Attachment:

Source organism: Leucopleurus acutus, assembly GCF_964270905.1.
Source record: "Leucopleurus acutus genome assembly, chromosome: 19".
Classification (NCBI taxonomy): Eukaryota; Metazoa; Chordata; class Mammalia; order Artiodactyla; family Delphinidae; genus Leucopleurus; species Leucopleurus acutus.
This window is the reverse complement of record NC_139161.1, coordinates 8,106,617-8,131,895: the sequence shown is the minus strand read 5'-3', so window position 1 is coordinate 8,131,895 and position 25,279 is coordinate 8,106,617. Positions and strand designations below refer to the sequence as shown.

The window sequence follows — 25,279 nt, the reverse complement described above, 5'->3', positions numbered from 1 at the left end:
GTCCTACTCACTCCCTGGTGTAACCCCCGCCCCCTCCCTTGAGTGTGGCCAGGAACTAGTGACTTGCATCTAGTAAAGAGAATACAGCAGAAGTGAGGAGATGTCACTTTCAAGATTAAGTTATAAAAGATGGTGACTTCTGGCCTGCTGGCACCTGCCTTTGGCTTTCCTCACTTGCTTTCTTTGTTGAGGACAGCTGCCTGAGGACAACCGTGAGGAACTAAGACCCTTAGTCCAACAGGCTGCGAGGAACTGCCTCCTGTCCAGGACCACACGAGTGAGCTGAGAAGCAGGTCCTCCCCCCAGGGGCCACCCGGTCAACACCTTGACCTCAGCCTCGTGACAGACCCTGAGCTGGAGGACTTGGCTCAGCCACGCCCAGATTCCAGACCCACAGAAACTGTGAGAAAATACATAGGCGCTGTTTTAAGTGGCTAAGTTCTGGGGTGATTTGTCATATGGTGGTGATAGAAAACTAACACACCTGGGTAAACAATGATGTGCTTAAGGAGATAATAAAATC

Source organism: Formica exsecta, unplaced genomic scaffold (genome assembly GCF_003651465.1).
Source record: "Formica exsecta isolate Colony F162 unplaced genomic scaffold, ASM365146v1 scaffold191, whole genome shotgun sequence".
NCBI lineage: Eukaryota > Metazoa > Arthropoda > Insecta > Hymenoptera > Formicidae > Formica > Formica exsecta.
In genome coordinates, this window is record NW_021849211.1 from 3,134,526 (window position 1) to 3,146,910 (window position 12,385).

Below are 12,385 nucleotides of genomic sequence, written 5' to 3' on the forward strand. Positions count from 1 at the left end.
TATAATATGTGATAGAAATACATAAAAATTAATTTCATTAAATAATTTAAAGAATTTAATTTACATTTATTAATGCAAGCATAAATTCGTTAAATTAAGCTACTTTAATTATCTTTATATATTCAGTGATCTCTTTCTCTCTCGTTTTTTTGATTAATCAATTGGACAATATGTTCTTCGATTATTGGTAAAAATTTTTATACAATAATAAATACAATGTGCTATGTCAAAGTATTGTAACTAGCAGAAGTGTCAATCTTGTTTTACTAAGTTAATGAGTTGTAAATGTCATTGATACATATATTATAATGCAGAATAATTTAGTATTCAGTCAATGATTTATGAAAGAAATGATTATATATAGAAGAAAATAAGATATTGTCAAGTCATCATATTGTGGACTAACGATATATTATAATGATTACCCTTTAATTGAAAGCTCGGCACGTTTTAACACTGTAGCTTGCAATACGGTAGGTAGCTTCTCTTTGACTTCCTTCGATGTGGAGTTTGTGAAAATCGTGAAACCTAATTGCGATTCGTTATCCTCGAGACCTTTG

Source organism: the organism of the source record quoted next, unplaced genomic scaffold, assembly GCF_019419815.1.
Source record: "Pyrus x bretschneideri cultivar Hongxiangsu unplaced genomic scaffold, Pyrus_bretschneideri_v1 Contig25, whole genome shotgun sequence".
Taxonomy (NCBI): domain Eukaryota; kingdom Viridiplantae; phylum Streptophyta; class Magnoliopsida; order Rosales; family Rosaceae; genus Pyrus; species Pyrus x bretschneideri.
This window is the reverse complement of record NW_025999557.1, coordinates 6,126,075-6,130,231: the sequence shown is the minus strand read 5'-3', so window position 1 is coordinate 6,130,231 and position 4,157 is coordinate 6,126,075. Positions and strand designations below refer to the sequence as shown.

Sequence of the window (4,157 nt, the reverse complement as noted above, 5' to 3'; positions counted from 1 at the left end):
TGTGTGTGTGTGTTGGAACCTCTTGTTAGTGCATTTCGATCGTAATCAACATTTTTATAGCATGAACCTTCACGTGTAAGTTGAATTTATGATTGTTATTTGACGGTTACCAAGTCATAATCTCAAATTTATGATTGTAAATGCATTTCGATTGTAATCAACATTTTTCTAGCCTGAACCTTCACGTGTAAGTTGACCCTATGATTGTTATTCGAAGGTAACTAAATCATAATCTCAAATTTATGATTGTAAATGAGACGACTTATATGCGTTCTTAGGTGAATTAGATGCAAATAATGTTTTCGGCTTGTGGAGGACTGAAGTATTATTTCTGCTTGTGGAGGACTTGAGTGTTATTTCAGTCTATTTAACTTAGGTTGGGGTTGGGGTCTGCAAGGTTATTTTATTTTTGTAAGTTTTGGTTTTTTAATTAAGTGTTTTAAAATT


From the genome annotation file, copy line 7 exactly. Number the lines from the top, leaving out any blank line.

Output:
Source organism: Formica exsecta, unplaced genomic scaffold (genome assembly GCF_003651465.1).